Recent progress on control strategies for inherent issues in friction stir welding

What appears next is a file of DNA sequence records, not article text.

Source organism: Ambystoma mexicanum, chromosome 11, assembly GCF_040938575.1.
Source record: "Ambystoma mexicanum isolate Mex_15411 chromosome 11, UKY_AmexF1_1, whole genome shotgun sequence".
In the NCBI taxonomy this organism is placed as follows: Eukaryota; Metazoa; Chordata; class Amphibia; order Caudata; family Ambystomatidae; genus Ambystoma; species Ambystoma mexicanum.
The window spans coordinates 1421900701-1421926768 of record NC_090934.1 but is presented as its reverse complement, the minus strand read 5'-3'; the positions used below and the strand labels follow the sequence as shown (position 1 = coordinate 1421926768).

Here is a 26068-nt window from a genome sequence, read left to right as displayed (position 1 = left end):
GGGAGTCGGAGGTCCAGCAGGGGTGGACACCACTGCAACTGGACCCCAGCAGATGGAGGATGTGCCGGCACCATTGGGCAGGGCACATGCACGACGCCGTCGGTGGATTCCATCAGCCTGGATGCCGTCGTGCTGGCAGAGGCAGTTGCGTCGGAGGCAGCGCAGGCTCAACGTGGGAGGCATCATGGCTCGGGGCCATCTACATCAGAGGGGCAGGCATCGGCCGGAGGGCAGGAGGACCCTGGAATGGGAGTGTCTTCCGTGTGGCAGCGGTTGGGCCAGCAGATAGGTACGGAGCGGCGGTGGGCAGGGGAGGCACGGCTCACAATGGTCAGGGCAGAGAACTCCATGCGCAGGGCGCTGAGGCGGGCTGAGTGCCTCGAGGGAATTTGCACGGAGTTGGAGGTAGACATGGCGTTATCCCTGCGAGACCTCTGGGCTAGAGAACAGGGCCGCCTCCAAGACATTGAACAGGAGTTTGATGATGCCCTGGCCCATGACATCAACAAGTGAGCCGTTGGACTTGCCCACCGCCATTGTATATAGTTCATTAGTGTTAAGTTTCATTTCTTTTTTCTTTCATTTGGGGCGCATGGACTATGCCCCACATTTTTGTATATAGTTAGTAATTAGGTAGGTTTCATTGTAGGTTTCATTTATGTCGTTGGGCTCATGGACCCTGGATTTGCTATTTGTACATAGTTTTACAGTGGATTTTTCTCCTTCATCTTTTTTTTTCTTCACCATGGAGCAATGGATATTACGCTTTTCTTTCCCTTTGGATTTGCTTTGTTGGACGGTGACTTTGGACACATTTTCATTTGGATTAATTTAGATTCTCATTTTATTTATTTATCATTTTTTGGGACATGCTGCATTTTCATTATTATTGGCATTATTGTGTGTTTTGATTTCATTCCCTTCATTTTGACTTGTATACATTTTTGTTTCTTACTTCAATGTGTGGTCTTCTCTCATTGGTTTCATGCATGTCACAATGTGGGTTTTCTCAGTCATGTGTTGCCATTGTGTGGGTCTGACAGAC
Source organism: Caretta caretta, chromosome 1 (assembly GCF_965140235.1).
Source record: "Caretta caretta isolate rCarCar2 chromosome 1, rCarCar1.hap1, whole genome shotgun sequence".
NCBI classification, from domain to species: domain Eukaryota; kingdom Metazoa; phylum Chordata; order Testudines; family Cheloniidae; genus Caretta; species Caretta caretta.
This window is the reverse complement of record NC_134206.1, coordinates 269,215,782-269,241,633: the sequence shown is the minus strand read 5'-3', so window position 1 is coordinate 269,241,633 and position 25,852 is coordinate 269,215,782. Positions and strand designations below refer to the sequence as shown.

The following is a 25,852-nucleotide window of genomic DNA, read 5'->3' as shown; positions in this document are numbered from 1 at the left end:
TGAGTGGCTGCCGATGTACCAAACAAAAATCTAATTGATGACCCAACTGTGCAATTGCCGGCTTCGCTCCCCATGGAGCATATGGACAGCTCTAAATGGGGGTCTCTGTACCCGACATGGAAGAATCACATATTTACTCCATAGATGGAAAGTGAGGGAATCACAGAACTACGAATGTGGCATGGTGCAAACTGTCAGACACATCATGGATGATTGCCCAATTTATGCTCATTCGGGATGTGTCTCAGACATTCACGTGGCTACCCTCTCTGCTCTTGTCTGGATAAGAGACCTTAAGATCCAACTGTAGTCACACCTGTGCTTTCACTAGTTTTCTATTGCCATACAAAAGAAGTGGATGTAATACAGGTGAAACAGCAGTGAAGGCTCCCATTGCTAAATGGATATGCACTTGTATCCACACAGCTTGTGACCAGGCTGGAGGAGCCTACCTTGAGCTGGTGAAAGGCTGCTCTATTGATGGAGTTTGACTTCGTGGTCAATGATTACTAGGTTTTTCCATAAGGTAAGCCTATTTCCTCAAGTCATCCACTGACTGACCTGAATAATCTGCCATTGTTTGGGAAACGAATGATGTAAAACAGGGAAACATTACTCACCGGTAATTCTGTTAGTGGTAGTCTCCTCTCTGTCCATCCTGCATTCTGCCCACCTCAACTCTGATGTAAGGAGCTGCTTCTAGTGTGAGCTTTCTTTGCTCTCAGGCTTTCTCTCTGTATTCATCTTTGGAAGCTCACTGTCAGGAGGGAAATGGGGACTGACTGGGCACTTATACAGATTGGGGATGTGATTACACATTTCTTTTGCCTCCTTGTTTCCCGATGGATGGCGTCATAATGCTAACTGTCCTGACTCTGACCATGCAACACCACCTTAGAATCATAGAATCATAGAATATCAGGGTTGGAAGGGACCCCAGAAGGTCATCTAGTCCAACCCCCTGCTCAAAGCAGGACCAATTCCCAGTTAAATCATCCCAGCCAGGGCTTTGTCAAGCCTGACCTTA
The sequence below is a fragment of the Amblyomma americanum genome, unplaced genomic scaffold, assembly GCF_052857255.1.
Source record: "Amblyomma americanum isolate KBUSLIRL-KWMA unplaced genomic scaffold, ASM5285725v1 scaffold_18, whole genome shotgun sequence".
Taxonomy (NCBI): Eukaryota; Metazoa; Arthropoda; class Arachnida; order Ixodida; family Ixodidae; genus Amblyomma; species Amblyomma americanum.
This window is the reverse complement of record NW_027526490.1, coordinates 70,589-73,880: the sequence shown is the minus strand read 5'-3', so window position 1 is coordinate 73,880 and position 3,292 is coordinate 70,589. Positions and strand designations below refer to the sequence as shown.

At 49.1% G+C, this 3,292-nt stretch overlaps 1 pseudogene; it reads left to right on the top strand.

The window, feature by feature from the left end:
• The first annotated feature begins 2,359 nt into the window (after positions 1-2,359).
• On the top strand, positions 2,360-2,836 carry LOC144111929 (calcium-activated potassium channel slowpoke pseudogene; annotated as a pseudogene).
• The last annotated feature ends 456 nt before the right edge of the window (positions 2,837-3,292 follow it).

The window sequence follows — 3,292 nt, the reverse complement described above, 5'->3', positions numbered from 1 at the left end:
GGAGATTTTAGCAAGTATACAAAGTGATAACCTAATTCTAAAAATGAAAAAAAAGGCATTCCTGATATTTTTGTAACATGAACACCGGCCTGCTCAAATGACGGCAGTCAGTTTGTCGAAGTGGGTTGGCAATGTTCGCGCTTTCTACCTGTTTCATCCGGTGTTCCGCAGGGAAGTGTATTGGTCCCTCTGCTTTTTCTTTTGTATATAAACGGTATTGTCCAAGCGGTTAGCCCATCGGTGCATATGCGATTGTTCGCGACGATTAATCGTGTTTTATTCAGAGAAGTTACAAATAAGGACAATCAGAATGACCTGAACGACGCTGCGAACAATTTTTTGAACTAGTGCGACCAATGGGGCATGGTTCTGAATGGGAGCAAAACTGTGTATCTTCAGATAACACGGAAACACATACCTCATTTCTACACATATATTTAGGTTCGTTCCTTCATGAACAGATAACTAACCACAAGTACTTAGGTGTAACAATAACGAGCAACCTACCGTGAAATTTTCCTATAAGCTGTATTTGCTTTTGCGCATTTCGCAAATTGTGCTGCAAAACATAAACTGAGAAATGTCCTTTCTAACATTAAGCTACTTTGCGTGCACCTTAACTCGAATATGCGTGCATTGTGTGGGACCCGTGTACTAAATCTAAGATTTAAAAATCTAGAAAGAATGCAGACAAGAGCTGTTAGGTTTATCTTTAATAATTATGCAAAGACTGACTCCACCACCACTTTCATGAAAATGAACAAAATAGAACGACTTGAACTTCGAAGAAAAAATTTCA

Friction stir welding (FSW), a mature solid-state joining method, has become a revolutionary welding technique over the past two decades because of its energy efficiency, environmental friendliness and high-quality joints. FSW is highly efficient in the joining of Al alloys, Mg alloys, Ti alloys, polymers and other dissimilar materials. Recently, FSW has gained considerable scientific and technological attention in several fields, including aerospace, railway, renewable energy and automobile. To broaden the adoption of FSW in manufacturing fields, three inherent issues—back support, weld thinning and keyhole defects—must be addressed to ensure the structural integrity, safety and service life of the manufactured products. This review covers the recent progress on the control strategies for these inherent issues, which are basically divided into self-supported FSW, non-weld-thinning FSW and friction stir-based remanufacturing. Herein, the aim is to focus on the corresponding technical development, process parameters, metallurgical features and mechanical properties. Additionally, the challenges and future outlooks are emphasized systematically.
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